Ceramic products and their chromatic ‘DNA’ markers
Originally produced with local raw materials and manufactured by ancestral processes, ceramic products have always been the result of knowledge transmitted from generation to generation. These artefacts reflect and reinterpret traditional, individual and collective formal vocabularies, integrating fragments of the day-to-day life of the local society, which conferred a geographical and sociocultural singularity revealing their local, regional, and national identities.
From intrinsic to extrinsic characteristics, from raw materials to formal language, it is possible to find a plethora of combinatorial markers that characterize and differentiate these ceramic products – in other words, their ‘DNA’. Among such DNA markers, colour has been a geographical and cultural ‘locator’ par excellence of ceramic products: either by the colouration of raw materials, or inks or glazes, or by adopted colour schemes, which reflect not only the local availability of pigments and oxides, but also local preferences and culture. Furthermore, the characteristics of firing, an alchemical process, revealing a myriad of chromatic solutions based on acquired and arcane knowledge, confer a unique character to such ceramic products.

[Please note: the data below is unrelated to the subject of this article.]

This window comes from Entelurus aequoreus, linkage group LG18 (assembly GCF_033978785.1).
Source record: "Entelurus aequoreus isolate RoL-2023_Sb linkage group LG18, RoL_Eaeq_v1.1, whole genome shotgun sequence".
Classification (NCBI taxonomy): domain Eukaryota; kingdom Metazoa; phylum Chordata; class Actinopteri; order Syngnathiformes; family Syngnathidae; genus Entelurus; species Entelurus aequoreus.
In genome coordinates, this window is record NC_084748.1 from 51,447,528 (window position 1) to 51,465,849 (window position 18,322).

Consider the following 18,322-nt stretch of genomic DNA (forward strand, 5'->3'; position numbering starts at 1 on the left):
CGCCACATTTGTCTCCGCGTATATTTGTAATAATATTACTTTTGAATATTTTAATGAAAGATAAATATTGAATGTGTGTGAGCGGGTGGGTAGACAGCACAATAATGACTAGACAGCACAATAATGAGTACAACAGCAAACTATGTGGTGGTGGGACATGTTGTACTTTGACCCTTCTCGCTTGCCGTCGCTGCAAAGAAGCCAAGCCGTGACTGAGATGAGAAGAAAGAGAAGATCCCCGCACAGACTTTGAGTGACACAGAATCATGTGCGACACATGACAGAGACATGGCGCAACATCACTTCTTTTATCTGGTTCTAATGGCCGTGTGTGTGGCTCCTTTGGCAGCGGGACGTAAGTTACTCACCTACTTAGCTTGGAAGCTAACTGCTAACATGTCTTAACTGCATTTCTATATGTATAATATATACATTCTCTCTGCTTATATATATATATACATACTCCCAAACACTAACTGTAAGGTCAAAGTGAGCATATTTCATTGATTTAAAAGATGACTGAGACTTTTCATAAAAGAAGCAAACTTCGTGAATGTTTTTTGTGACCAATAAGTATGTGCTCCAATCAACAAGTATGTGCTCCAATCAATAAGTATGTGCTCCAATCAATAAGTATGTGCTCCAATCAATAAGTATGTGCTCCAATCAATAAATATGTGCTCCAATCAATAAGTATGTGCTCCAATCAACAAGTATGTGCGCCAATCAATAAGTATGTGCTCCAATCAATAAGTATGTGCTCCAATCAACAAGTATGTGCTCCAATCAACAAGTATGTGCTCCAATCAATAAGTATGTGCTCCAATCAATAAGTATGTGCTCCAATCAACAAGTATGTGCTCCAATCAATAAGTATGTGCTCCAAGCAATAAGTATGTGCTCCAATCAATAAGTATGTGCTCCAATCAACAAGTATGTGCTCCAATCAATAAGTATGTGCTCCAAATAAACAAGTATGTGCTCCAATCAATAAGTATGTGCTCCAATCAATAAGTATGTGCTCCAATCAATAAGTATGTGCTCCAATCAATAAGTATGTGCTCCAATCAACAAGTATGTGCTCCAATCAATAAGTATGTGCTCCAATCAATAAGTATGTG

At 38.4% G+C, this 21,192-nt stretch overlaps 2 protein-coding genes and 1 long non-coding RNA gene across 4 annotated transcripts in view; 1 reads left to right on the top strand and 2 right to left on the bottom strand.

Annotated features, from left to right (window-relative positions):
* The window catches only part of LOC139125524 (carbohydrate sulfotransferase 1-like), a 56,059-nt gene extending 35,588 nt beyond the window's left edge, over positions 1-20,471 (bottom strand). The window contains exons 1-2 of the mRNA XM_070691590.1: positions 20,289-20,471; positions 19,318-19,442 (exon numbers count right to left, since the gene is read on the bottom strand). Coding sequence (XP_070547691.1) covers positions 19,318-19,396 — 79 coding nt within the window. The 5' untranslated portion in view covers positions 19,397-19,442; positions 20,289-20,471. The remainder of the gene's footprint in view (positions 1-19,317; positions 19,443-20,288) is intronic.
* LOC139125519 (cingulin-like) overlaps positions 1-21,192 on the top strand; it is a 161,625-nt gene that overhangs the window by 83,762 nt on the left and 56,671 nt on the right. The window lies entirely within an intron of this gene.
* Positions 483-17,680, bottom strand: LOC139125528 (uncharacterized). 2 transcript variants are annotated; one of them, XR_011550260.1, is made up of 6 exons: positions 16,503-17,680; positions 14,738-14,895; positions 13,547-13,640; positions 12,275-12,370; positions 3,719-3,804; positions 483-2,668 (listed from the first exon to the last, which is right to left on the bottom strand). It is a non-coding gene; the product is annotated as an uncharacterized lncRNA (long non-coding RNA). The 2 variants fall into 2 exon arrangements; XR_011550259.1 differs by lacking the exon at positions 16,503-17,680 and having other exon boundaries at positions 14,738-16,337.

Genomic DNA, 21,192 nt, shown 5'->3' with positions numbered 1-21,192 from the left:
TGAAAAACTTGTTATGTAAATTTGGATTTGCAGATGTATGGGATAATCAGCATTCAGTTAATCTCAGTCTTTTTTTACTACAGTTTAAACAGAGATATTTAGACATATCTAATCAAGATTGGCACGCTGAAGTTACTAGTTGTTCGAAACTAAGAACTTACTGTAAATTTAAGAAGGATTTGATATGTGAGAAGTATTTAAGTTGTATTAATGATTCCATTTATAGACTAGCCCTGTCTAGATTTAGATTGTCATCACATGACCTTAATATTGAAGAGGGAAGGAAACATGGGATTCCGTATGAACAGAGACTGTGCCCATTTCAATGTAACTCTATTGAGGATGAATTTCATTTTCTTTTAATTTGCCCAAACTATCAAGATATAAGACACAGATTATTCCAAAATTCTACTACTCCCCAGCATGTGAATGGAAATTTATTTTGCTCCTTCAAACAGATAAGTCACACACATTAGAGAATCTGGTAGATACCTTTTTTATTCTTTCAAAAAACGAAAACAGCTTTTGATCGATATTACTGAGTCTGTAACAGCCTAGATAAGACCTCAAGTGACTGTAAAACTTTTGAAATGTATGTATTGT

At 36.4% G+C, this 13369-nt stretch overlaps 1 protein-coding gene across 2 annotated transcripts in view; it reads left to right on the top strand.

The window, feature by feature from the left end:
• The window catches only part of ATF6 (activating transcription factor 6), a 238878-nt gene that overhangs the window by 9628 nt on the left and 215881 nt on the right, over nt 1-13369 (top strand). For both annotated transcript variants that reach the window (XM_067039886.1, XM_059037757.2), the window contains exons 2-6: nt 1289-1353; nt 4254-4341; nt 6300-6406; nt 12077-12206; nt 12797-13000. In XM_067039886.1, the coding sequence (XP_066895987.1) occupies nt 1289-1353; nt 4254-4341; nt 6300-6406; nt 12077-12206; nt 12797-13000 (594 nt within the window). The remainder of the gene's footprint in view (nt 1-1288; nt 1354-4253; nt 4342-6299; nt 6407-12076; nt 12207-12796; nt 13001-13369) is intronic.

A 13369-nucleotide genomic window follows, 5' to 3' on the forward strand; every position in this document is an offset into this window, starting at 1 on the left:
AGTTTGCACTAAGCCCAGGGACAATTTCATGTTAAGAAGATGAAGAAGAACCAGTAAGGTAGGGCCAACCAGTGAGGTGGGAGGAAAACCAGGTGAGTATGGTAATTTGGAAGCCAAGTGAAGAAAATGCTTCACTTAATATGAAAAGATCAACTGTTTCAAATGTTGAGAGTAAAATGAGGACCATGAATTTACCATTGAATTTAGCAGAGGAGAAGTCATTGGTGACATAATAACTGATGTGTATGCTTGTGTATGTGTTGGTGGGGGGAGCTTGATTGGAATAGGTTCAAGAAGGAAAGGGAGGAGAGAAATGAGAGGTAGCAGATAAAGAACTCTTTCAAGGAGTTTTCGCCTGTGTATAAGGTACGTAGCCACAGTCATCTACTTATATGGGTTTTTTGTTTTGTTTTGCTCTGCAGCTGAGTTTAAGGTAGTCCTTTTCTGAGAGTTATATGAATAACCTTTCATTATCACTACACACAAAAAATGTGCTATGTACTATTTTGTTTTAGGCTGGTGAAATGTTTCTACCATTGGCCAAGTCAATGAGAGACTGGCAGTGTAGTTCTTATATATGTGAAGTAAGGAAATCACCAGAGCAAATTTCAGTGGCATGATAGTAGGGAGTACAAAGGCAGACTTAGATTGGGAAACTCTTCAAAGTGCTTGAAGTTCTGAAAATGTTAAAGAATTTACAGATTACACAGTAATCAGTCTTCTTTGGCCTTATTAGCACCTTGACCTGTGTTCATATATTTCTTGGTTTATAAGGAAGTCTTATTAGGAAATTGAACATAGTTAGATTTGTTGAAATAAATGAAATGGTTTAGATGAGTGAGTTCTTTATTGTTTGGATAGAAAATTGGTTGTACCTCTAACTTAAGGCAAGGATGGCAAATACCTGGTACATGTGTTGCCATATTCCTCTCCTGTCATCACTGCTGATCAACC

The present globalization era has given way to the emergence of ‘transgenic’ ceramics, uprooted from their origins. Despite the resurgence of the appreciation of local knowledge and traditions as a reaction to this scenario, can we still identify clear references to their origin – ceramic chromatic DNA markers – even if these artefacts are the result of this ‘transgenic mutation’? The study substantiates that colour, as a DNA marker of ceramic products still exists, and is associated to cultural identity.
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